Lion debuts a new era of multi-touch computing, with features designed for devices like the Apple Magic Trackpad and the Magic Mouse. Users of Lion will be able to naturally flow through work using simple swipes and gestures.
The ease of use extends to autosave, a feature that enables applications to automatically start up again where you last left them. We take a look at tools you can use to experience this more user-friendly era now.
Raskin for Mac (www.raskinformac.com)
Price: £34.95 Min Specs: Mac OS X 10.6.3
Named after Jef Raskin, the interface guru responsible for many of the Mac’s user interface innovations, Raskin is a Finder replacement for the iPad age. It incorporates concepts that Jef designed for his final project, ZUI (Zoomable User Interface).
Raskin scans your system at startup and generates a series of easy-to-navigate columns. Contained within are your folders, applications and files, ordered hierarchically by how frequently accessed they are. Your text files are readable directly from the interface, your media files are playable. Quick Look never looked so good. On a MacBook with multi-touch or any machine using a Magic Trackpad, this is all very intuitive and impressive – a step towards the kind of interfaces dreamed of in movies like Minority Report.
Smart Scroll (www.marcmoini.com/sx_en.html)
Price: $14 (£9) Min Specs: Mac OS X 10.4
Early previewers of Lion have noticed something unusual about some of the screen shots. No scroll bars. It looks like, as part of the push towards a touchscreen interface, the scrolling UI in Lion will be closer to that of iOS.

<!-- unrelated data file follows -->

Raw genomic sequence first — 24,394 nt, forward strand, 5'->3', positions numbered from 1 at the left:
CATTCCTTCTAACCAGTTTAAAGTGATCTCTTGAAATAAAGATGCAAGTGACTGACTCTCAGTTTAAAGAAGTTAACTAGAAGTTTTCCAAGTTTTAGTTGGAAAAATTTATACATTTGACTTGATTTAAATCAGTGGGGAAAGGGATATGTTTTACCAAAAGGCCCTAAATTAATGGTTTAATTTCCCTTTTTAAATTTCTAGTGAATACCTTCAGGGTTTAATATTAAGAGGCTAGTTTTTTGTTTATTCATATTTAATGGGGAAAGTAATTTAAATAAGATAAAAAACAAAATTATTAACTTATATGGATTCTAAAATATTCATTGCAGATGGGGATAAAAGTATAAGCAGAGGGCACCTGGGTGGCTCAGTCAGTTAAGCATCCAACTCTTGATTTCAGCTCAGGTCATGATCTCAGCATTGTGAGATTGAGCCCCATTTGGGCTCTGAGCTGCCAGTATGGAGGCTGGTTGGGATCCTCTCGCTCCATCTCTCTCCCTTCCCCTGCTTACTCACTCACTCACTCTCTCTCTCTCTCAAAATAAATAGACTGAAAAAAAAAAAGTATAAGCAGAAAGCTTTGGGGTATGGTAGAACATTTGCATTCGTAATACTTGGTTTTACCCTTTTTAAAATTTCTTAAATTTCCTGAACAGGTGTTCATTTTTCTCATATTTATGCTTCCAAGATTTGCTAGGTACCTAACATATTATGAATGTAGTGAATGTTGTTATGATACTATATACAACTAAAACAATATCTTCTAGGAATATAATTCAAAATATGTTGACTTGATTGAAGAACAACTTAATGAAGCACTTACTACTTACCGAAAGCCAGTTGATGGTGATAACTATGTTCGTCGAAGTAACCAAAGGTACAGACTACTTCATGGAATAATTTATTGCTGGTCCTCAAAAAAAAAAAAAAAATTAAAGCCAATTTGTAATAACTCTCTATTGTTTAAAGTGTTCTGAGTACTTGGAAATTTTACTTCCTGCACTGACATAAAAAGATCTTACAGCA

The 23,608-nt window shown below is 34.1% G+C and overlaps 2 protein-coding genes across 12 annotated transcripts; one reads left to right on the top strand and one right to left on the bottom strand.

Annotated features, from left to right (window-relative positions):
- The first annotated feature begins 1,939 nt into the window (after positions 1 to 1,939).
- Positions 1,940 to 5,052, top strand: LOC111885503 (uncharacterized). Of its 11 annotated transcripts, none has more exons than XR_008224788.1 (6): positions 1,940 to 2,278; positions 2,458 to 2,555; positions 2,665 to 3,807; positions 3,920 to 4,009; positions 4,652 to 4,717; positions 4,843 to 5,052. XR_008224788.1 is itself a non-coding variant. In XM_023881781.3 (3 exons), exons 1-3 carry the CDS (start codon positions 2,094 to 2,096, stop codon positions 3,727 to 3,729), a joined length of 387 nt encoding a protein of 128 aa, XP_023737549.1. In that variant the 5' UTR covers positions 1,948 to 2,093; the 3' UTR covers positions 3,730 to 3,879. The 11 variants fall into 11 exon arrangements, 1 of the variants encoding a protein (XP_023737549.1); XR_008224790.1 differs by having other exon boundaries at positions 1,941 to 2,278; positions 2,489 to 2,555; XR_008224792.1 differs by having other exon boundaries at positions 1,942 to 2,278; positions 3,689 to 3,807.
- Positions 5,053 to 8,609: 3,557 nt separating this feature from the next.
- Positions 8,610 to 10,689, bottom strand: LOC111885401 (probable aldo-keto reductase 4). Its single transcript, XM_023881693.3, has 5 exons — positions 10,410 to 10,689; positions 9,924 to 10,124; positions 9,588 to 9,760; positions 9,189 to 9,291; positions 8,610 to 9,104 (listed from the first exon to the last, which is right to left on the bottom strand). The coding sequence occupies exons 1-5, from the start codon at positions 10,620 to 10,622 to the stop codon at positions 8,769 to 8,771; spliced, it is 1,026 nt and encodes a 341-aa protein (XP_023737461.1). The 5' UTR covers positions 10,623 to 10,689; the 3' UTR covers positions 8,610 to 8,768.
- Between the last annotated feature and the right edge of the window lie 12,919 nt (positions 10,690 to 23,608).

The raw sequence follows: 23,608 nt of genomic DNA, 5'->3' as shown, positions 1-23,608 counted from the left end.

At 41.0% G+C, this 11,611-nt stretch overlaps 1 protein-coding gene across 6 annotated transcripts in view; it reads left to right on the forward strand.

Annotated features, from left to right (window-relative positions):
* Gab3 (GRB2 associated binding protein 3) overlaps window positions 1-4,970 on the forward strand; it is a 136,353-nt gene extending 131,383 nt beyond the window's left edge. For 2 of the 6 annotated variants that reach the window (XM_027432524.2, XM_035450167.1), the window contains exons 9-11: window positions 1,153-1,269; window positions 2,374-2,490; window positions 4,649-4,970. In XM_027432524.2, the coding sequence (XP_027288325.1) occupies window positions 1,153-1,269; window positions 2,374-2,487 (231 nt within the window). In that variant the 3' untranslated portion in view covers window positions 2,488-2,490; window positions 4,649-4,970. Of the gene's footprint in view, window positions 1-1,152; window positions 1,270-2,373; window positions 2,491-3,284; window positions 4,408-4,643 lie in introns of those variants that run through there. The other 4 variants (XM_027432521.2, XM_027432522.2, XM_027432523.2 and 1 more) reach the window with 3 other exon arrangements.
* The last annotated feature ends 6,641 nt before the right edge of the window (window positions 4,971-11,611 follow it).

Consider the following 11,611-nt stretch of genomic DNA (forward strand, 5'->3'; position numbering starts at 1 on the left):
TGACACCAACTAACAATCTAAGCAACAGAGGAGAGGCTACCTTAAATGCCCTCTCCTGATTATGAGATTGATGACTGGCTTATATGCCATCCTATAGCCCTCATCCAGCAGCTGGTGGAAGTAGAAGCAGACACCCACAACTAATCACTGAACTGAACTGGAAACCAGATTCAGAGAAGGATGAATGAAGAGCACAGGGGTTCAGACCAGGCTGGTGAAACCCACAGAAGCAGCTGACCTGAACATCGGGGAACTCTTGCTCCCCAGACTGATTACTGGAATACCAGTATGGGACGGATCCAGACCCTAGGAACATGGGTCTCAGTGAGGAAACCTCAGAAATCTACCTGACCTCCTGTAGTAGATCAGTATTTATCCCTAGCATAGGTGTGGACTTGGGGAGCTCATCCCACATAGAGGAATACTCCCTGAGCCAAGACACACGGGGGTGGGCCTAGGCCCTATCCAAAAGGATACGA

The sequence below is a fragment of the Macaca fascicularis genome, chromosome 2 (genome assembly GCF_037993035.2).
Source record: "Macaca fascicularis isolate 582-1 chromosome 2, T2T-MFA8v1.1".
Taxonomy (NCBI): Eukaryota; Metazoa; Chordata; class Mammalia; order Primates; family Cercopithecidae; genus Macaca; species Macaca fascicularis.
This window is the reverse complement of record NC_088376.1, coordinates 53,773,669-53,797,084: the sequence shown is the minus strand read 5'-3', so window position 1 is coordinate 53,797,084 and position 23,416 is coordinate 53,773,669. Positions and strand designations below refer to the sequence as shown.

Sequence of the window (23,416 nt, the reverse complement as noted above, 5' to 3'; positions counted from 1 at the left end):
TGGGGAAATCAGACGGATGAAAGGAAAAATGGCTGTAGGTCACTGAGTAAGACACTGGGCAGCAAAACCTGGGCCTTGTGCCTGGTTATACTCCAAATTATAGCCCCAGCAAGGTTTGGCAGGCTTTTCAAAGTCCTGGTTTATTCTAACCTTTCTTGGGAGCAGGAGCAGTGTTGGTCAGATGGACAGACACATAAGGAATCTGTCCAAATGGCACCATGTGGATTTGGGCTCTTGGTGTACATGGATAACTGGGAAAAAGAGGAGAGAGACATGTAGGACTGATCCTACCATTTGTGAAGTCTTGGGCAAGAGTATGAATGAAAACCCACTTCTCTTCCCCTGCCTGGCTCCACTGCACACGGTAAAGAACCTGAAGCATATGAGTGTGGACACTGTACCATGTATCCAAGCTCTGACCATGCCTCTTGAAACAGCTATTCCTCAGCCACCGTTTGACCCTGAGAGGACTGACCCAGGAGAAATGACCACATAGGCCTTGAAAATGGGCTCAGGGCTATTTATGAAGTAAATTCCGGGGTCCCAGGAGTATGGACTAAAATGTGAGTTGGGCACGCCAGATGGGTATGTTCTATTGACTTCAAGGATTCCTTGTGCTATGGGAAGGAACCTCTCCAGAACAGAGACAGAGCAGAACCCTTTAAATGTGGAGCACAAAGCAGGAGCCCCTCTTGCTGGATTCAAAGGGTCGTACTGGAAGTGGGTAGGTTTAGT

How can you have that grab-and-scroll experience right now? Smart Scroll will do the trick. It’s been around for a while, but the most recent updates add iPhone-like Super Scroll behaviour to any version of Mac OS above 10.4. That means that you can flick through documents just like on an iPad.
There are also keyboard scrolling, auto-scrolling and Hover Scroll, a feature that enables you to speedily scroll documents up and down without a click.
Price: £24.95 Min Specs: Mac OS X 10.4
Like Snow Leopard, Lion is expected to be a leaner, faster version of OS X optimised for modern machines. For the time being, CleanMyMac will be able to fillet your system effectively and quickly. On test machines a full scan didn’t take long at all, identifying megabytes worth of legacy code and useless fluff.
The software looks for the data your applications leave in their wake and don’t need. Spotlight, nib and DS files, language packs and the like. CleanMyMac enables you to select specific clean-up tasks, scanning for and removing any unneeded data it finds.
As a bonus, CleanMyMac also comes bundled with application removal tools similar to AppZapper – unlike Lion.
Price: $14.95 Min Specs: Mac OS X 10.5
Formerly known as EverSave, ForeverSave adds automatic backup capabilities to all your Mac applications. Lion will have autosave built in, so if programs crash or you forget to save a file before you shut down, you won’t lose hours of work. It’s a feature that’s catching on from implementations on iOS tools and cloud applications, like Google Docs. ForeverSave adds the same functionality and more, right now.
As well as backing up your work as you go along, ForeverSave’s control centre enables you to track and manage a database of saved files. A configuration wizard walks you through the steps required to set up new applications with ForeverSave, but most of the time you can simply forget that it’s there, until you need it.